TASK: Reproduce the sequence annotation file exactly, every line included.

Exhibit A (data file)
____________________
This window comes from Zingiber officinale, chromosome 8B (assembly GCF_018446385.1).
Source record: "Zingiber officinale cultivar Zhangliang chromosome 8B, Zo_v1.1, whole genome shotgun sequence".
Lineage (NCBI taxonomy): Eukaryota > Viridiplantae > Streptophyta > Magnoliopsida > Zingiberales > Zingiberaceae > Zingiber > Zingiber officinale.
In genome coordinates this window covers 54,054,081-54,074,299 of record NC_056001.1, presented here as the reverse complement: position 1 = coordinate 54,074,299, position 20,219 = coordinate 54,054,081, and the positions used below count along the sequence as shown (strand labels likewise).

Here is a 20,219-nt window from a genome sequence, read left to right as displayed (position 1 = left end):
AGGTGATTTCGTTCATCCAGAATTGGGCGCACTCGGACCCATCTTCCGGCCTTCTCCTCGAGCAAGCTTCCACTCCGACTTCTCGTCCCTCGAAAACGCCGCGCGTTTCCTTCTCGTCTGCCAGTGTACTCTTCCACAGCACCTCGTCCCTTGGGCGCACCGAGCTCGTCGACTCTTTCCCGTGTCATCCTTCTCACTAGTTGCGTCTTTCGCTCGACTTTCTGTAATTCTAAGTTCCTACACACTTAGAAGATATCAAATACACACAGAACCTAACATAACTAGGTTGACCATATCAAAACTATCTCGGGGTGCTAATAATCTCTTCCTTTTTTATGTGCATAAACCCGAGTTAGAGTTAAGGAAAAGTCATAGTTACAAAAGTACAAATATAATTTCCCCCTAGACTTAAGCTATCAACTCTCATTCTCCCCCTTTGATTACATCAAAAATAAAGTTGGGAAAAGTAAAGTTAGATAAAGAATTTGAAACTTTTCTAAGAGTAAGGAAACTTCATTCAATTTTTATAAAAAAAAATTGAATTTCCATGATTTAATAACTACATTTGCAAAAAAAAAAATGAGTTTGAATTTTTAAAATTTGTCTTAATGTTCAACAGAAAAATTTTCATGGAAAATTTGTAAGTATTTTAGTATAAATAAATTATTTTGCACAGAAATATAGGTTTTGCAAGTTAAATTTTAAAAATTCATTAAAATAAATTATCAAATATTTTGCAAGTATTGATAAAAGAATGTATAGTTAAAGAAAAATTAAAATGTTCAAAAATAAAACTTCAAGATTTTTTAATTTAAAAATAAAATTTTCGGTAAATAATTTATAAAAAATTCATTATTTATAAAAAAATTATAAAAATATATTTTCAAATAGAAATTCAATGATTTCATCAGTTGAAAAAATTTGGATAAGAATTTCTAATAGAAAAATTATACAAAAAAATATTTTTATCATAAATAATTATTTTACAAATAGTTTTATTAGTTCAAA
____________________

This window comes from Zingiber officinale, chromosome 8B (assembly GCF_018446385.1).
Source record: "Zingiber officinale cultivar Zhangliang chromosome 8B, Zo_v1.1, whole genome shotgun sequence".
Lineage (NCBI taxonomy): Eukaryota > Viridiplantae > Streptophyta > Magnoliopsida > Zingiberales > Zingiberaceae > Zingiber > Zingiber officinale.
In genome coordinates this window covers 54,054,081-54,074,299 of record NC_056001.1, presented here as the reverse complement: position 1 = coordinate 54,074,299, position 20,219 = coordinate 54,054,081, and the positions used below count along the sequence as shown (strand labels likewise).

Here is a 20,219-nt window from a genome sequence, read left to right as displayed (position 1 = left end):
AGGTGATTTCGTTCATCCAGAATTGGGCGCACTCGGACCCATCTTCCGGCCTTCTCCTCGAGCAAGCTTCCACTCCGACTTCTCGTCCCTCGAAAACGCCGCGCGTTTCCTTCTCGTCTGCCAGTGTACTCTTCCACAGCACCTCGTCCCTTGGGCGCACCGAGCTCGTCGACTCTTTCCCGTGTCATCCTTCTCACTAGTTGCGTCTTTCGCTCGACTTTCTGTAATTCTAAGTTCCTACACACTTAGAAGATATCAAATACACACAGAACCTAACATAACTAGGTTGACCATATCAAAACTATCTCGGGGTGCTAATAATCTCTTCCTTTTTTATGTGCATAAACCCGAGTTAGAGTTAAGGAAAAGTCATAGTTACAAAAGTACAAATATAATTTCCCCCTAGACTTAAGCTATCAACTCTCATTCTCCCCCTTTGATTACATCAAAAATAAAGTTGGGAAAAGTAAAGTTAGATAAAGAATTTGAAACTTTTCTAAGAGTAAGGAAACTTCATTCAATTTTTATAAAAAAAAATTGAATTTCCATGATTTAATAACTACATTTGCAAAAAAAAAAATGAGTTTGAATTTTTAAAATTTGTCTTAATGTTCAACAGAAAAATTTTCATGGAAAATTTGTAAGTATTTTAGTATAAATAAATTATTTTGCACAGAAATATAGGTTTTGCAAGTTAAATTTTAAAAATTCATTAAAATAAATTATCAAATATTTTGCAAGTATTGATAAAAGAATGTATAGTTAAAGAAAAATTAAAATGTTCAAAAATAAAACTTCAAGATTTTTTAATTTAAAAATAAAATTTTCGGTAAATAATTTATAAAAAATTCATTATTTATAAAAAAATTATAAAAATATATTTTCAAATAGAAATTCAATGATTTCATCAGTTGAAAAAATTTGGATAAGAATTTCTAATAGAAAAATTATACAAAAAAATATTTTTATCATAAATAATTATTTTACAAATAGTTTTATTAGTTCAAA